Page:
Well, that escalated quickly.
The Green Bay Packers saw their four-game
winning streak come to a crashing halt Sunday night as they were blown out by the New Orleans Saints 44-23 at the Superdome Sunday night.
Here is who played well and who left some things on the field in the Packers’ loss
WR Randall Cobb
Cobb is going to earn himself a nice paycheck next season and hopefully it will be from the Packers.
In what was the biggest highlight of the night for Green Bay, Aaron Rodgers and Cobb hooked up early in the first quarter to give the Packers an early 7-0 lead. Cobb also made some great plays along the sideline and in a game where Jordy Nelson was held to one catch for eight towards, he carried the load brilliantly
He finished the night with five catches for 126 yards and the one touchdown. On a night that was otherwise forgettable, Cobb came to play.
RB Eddie Lacy
Lacy came within three yards of passing Cobb as the team’s leading receiver Sunday night.
For the first time in his career, Lacy finished with over 100 yards receiving (123). He demonstrated his ability to break tackles and gain extra yardage after contact. One of the knocks against Lacy was his inability to make plays as a receiver. If this game was any indication, Lacy is getting closer to becoming an even bigger weapon for the Green Bay offense.
Just what opposing defenses wanted to hear.
CB Davon House
The defense as a whole had a terrible night but House struggled the worst. Missed tackles, blown coverage and just looking overmatched would be the best way to describe House’s play.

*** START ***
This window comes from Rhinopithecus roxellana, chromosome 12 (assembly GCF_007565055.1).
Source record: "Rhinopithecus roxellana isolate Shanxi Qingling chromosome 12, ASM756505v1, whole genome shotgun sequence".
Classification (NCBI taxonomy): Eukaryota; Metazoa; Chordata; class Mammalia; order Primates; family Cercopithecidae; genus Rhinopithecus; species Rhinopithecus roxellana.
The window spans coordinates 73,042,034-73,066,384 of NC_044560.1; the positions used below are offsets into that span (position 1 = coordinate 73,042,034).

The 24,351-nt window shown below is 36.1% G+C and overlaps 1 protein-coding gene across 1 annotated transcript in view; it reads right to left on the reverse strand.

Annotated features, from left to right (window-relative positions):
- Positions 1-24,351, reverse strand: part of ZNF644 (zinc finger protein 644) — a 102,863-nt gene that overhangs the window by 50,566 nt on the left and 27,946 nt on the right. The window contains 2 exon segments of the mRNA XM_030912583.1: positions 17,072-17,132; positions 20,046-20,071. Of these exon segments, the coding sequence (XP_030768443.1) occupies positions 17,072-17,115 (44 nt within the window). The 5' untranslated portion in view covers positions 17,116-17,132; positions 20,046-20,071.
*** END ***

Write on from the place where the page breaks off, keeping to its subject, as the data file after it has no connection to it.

He learned quickly Drew Brees is no Cam Newton or Ryan Tannehill. The Packers need Sam Shields heathy and fast, especially with the Eagles and Patriots looming sooner than later after the by week.
Head coach Mike McCarthy.
Julius Peppers at wide receiver. A surprise onside kick at the Superdome. Running your running back at your backup guard on fourth down.
These are just a few reasons as to why this game was probably McCarthy’s worst game of the season.
The Peppers play was just bizarre to watch and even if it had worked, why run it in the first place? Sean Payton is usually the master of cute offensive play calls. Maybe McCarthy wanted to play too.
The onside kick was also stupid. Why risk giving an offense you had not stopped all game a decent shot at a short field that early? Once again, McCarthy outsmarted himself and it hurt the Packers.
After T.J. Lang went out with an injury to his ankle, Lane Taylor entered the game. On a critical late fourth down, McCarthy called a play that had Lacy run behind the inexperienced Taylor, not Josh Sitton.
The result? Lacy was stuffed and the ballgame was over.
It wasn’t McCarthy’s best effort. It’s just a shame these games for him almost always come against opponents that are capable of going toe to toe with the Green Bay offense.
QB Aaron Rodgers/Dr. Pat McKenzie
At last check, Rodgers still was the franchise in Green Bay.
So why was he still out there after he badly tweaked his hamstring? It was immediately clear Rodgers was not himself after the play. He literally could not move and was throwing jump passes that would have made Tim Tebow proud.
This falls on Rodgers’ stubbornness and the team’s medical staff. Rodgers has to have the sense to take himself out when he’s hurt. His health is far more improve than trying to pull off an impossible comeback.
McKenzie and his staff also have to have the stones to tell Rodgers he is out. This simply was a story of allowing a player’s ego dictate what was going to happen rather than doing what was in the player’s best interest.
Thankfully the bye week has come at the perfect time.——————
Kris Burke is a sports writer covering the Green Bay Packers for AllGreenBayPackers.com and WTMJ in Milwaukee. He is a member of the Pro Football Writers of America (PFWA) and his work has been linked to by sites such as National Football Post and CBSSports.com. Follow @KrisLBurke